FBI agents in the United States and police authorities in Italy coordinated a trans-Atlantic takedown of 24 alleged drug traffickers on February 11 following a two-year investigation code-named “Operation New Bridge.” Seven arrests were made in New York among members of the so-called Gambino and Bonanno crime families, while 17 persons said to be associated with the ’Ndrangheta organized crime syndicate in Calabria, Italy, were nabbed.
According to a 15-count indictment unsealed in federal court in the Eastern District of New York by the US Attorney’s Office in Brooklyn, the arrested gang members have been charged with participation in a transnational heroin and cocaine trafficking conspiracy. Franco Lupoi, 44, was at the top of the list of those charged. He was alleged to have set into motion a plot to transport 500 kilograms of cocaine, concealed in frozen food shipped in refrigerated containers transported by sea from Guyana to Calabria. In the course of these conspiracies, as detailed by George Venizelos of the FBI’s New York field office, Lupoi assured confederates of his relationship with a corrupt port official in Gioia Tauro, indicating that in return for EUR 200,000, the official could guarantee passage of unlimited containers of contraband.
In New York, Lupoi allegedly joined forces with defendants Alexander Chan and Jose Alfredo Garcia to orchestrate the Guyana-Italy cocaine conspiracy. In conversations recorded by an FBI undercover agent, the conspirators are said to have discussed their connections to Mexican drug cartels operating in Guyana, South America, and plotted to transport 500 kilograms of cocaine internationally, hidden in shipments of frozen fish or pineapples.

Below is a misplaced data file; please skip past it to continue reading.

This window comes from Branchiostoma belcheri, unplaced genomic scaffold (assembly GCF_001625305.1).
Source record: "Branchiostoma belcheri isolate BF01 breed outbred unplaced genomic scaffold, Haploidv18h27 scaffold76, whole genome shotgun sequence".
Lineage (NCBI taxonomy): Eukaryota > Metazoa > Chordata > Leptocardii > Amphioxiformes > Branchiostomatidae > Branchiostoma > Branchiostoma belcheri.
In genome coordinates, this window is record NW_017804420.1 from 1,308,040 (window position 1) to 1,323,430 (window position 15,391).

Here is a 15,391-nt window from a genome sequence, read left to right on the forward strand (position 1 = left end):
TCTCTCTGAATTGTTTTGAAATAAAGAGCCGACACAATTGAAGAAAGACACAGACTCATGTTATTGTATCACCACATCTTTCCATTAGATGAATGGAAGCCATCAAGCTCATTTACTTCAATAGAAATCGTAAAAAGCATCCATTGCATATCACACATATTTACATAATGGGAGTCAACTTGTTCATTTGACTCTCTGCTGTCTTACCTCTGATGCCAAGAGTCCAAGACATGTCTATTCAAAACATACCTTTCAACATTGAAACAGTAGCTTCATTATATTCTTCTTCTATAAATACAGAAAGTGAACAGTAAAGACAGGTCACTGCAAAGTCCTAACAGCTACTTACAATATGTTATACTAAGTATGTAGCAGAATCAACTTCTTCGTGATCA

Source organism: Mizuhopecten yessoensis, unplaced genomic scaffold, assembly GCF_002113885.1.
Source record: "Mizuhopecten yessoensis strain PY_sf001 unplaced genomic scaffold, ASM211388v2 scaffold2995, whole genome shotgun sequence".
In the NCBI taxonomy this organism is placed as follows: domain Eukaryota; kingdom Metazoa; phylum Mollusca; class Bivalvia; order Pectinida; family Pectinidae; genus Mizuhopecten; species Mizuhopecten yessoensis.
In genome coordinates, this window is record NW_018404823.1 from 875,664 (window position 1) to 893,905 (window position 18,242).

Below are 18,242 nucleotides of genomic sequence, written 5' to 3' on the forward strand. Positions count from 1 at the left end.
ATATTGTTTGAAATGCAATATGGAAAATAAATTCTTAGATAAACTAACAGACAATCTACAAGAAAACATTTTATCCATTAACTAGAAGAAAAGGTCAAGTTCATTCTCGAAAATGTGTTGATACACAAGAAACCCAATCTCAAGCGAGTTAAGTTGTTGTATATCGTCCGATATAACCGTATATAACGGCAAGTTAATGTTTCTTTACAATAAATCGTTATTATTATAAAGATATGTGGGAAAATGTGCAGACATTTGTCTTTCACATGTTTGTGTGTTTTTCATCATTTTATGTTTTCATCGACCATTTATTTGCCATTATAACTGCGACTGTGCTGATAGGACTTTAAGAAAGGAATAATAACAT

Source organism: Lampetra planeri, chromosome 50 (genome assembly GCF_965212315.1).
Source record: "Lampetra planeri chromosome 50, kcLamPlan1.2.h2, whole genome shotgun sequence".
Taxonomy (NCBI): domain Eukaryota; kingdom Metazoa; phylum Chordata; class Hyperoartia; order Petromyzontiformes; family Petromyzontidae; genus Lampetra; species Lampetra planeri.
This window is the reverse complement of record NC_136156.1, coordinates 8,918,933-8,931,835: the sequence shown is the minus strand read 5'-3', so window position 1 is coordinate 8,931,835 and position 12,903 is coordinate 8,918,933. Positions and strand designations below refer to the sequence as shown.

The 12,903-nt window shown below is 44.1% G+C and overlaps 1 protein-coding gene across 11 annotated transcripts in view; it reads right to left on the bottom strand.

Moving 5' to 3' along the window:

On the Italian side, according to the indictment, members of the Ursino clan of the ’Ndrangheta syndicate, including Lupoi’s father-in-law and Italian defendant Nicola Antonio Simonetta, and co-conspirators planned to use a fish importation company to receive the shipment. As set forth in Italian court documents, the conspiracy slowed when shipping containers originating from the same Guyanese logistics company were seized in Malaysia and found to contain more than $7 million worth of cocaine hidden in pineapples and coconut milk.
As set forth in court documents, Lupoi also worked closely with US defendant and ’Ndrangheta member Raffaele Valente, who allegedly sold an illegal silencer and sawed-off shotgun to the FBI undercover agent at the Royal Crown Bakery in Brooklyn. In conversations intercepted on Italian wiretaps, Valente revealed that he had assembled a group of well-armed men in New York and that their base of operations was “as secure as Fort Knox.” Valente and Lupoi are charged with conspiracy to transfer a firearm, and Valente is charged with two counts of illegal possession of a silencer. Valente is also charged in Italy with the crime of mafia association based on his role in establishing an ’Ndrangheta cell in New York.
As alleged, Lupoi further maintained a network of money laundering associates in New York. He and co-defendants Dominic Ali, Charles “Charlie Pepsi” Centaro, and Christos Fasarakis, an employee of Alma Bank in Brooklyn, allegedly laundered more than $500,000 in funds that they believed were the proceeds of narcotics and illegal weapons trafficking. Centaro was said to have been recorded describing his access to bank accounts with millions of dollars through which he could launder and conceal criminal proceeds.
If convicted, Lupoi, Chan and Garcia face a maximum sentence of life imprisonment; Ali, Centaro, and Fasarakis face a maximum sentence of 20 years’ imprisonment on each money laundering charge; and Valente faces a maximum sentence of 10 years’ imprisonment on each firearms charge.